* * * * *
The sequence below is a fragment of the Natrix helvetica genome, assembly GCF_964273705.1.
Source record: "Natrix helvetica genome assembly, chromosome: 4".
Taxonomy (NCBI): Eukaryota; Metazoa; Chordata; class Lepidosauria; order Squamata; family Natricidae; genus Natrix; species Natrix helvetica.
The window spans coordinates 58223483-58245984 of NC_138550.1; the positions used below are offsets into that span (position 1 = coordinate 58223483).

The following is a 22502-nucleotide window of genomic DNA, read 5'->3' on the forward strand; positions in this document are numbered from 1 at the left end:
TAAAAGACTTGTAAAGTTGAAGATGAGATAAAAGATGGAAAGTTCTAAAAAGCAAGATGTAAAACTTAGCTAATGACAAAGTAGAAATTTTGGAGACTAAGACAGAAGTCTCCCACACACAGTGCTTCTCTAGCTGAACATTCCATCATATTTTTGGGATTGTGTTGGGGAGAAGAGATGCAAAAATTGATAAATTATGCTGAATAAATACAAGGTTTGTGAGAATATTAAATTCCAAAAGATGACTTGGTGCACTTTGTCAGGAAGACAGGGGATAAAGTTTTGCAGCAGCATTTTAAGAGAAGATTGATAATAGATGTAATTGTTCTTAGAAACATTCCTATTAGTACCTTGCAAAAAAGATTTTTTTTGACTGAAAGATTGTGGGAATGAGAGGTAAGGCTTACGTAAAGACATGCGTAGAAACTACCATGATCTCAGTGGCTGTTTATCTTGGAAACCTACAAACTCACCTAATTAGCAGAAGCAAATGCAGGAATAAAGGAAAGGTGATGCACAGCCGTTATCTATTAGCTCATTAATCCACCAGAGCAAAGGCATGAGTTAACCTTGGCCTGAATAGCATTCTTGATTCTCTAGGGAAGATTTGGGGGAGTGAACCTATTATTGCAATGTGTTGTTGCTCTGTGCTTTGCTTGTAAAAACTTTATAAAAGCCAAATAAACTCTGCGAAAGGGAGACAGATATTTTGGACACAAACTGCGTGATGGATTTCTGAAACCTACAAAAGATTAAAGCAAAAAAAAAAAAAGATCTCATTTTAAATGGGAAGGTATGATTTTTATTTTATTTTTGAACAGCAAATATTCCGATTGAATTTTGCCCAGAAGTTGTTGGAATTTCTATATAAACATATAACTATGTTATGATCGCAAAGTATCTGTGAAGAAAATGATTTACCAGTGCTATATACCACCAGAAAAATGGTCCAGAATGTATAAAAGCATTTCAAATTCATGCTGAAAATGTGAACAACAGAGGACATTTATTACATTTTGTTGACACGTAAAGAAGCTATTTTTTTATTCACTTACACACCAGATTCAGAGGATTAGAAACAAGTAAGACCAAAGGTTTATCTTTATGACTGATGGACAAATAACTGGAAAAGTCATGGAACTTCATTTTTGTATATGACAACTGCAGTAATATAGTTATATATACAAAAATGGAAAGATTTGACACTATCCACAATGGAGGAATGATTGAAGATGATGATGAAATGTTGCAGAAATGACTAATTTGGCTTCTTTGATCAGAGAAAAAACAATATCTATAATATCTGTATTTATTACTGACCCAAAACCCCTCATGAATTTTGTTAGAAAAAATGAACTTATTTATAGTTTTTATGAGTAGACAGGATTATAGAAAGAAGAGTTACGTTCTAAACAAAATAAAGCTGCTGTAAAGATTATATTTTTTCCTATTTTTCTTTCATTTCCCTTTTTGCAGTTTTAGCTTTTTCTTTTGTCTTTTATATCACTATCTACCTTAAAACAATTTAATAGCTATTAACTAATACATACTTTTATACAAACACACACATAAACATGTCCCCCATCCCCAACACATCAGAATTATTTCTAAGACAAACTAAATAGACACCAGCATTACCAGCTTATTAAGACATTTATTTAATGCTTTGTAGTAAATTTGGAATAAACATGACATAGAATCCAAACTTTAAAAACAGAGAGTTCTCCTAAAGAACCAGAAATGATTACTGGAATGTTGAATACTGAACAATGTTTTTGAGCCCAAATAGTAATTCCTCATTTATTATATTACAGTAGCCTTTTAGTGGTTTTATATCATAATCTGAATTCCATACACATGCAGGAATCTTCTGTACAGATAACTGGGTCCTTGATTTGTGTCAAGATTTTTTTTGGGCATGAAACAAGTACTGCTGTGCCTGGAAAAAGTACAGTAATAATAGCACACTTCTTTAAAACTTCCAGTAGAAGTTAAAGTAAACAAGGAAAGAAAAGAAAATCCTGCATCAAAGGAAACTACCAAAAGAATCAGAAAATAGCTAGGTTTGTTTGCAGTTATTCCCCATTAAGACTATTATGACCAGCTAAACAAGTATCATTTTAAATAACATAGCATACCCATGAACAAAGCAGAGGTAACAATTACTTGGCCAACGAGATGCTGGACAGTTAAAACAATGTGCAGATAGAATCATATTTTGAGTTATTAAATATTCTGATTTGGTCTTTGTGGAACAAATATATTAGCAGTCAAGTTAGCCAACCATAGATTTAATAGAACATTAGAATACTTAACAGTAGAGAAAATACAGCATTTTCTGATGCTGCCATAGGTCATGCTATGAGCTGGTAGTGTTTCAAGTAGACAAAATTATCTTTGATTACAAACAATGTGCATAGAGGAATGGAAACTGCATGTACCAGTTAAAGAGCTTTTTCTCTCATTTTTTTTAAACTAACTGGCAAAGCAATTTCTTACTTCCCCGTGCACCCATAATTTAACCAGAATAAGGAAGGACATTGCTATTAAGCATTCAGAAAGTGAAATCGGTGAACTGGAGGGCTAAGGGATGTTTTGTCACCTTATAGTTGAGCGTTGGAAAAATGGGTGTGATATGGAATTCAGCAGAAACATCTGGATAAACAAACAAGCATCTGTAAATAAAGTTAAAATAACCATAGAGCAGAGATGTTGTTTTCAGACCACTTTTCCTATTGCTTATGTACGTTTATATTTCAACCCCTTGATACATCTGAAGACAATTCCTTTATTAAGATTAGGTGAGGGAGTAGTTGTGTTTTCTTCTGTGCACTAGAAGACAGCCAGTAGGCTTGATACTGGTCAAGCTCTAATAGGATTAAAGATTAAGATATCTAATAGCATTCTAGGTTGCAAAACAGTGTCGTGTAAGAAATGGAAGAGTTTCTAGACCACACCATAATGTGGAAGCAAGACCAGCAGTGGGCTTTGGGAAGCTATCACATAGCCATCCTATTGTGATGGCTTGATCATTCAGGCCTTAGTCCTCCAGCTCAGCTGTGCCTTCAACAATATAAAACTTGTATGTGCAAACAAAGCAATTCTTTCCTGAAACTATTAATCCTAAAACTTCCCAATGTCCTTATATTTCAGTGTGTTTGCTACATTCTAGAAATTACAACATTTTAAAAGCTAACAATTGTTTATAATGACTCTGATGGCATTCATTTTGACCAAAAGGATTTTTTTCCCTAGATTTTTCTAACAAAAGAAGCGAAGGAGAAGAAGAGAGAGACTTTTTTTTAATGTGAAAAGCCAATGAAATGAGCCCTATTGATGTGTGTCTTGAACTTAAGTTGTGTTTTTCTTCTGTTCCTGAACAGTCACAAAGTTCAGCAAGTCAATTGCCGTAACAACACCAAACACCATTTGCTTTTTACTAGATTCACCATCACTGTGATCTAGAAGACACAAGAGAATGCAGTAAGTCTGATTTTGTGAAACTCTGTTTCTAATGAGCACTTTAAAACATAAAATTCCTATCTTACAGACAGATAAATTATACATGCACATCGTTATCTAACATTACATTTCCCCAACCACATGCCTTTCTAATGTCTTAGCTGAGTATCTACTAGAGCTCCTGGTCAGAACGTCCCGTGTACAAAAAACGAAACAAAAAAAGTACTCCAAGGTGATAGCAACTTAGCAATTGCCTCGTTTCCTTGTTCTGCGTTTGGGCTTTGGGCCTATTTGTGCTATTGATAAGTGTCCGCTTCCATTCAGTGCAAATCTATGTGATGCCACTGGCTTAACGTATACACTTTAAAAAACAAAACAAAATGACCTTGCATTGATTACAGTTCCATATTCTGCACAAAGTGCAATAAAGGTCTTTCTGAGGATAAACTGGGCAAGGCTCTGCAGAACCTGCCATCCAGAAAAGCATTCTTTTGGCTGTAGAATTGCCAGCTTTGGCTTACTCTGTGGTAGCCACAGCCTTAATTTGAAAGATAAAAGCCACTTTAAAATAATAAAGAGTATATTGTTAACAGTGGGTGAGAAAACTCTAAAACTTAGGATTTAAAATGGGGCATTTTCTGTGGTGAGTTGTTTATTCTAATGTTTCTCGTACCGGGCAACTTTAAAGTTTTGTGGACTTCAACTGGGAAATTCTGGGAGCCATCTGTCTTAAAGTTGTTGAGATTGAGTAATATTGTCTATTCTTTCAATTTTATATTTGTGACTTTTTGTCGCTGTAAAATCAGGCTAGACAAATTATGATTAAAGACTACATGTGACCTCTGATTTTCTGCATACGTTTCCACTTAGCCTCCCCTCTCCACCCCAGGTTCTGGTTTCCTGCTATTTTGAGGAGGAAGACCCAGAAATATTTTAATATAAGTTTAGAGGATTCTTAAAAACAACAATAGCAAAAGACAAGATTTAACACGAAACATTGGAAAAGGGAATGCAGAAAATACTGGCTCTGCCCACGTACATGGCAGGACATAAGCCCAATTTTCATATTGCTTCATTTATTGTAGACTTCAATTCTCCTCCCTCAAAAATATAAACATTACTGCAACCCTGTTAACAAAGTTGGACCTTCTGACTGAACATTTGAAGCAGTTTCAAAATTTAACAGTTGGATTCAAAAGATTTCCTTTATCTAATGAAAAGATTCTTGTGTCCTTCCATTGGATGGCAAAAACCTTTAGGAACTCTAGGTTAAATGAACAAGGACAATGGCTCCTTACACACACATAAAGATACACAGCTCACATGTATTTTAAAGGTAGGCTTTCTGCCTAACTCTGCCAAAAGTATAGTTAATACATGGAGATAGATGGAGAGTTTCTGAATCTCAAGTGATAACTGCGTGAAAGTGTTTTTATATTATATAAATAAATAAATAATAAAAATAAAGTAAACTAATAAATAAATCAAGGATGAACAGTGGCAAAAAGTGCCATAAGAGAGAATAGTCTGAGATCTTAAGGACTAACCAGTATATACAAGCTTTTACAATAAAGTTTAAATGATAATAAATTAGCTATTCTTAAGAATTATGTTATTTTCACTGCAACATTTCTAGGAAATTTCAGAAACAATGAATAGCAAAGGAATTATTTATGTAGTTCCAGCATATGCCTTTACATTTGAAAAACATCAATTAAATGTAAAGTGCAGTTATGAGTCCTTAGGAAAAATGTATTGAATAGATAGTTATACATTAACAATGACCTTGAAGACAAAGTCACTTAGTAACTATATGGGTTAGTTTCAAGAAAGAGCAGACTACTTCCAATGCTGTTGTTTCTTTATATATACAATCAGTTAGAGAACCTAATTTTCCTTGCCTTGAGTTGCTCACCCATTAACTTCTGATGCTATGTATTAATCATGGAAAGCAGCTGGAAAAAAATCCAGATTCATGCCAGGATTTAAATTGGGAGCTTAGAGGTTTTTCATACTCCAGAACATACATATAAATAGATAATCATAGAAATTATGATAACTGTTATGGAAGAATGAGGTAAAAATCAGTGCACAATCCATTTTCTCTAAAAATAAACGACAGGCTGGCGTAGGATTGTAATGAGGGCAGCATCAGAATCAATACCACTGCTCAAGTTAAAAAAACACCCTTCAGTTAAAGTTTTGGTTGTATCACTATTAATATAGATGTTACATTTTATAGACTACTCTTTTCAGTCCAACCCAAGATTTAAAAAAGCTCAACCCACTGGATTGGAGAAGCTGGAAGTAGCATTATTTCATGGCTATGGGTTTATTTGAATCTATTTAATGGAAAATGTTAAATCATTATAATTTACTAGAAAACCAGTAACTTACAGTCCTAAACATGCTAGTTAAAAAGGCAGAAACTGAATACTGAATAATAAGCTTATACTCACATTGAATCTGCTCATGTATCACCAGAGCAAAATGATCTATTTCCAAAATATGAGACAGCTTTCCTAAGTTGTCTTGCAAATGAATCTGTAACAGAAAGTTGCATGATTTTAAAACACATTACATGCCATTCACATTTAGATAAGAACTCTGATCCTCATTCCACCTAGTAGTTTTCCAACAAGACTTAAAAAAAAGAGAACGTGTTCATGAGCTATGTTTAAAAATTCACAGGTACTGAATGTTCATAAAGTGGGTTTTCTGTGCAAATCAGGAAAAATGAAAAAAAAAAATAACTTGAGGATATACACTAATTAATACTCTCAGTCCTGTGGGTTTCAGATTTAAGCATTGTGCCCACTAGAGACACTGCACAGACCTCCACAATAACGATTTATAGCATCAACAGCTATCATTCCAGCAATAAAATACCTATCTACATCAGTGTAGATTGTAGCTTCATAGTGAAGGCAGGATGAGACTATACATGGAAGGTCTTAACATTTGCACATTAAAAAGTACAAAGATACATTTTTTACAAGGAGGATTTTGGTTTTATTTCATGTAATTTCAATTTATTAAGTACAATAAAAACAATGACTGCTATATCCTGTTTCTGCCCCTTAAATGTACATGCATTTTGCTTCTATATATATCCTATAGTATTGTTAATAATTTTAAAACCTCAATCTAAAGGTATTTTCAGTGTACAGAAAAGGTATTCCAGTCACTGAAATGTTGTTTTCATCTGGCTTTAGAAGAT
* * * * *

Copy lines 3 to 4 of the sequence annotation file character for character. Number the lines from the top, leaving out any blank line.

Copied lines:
Taxonomy (NCBI): Eukaryota; Metazoa; Chordata; class Lepidosauria; order Squamata; family Natricidae; genus Natrix; species Natrix helvetica.
The window spans coordinates 58223483-58245984 of NC_138550.1; the positions used below are offsets into that span (position 1 = coordinate 58223483).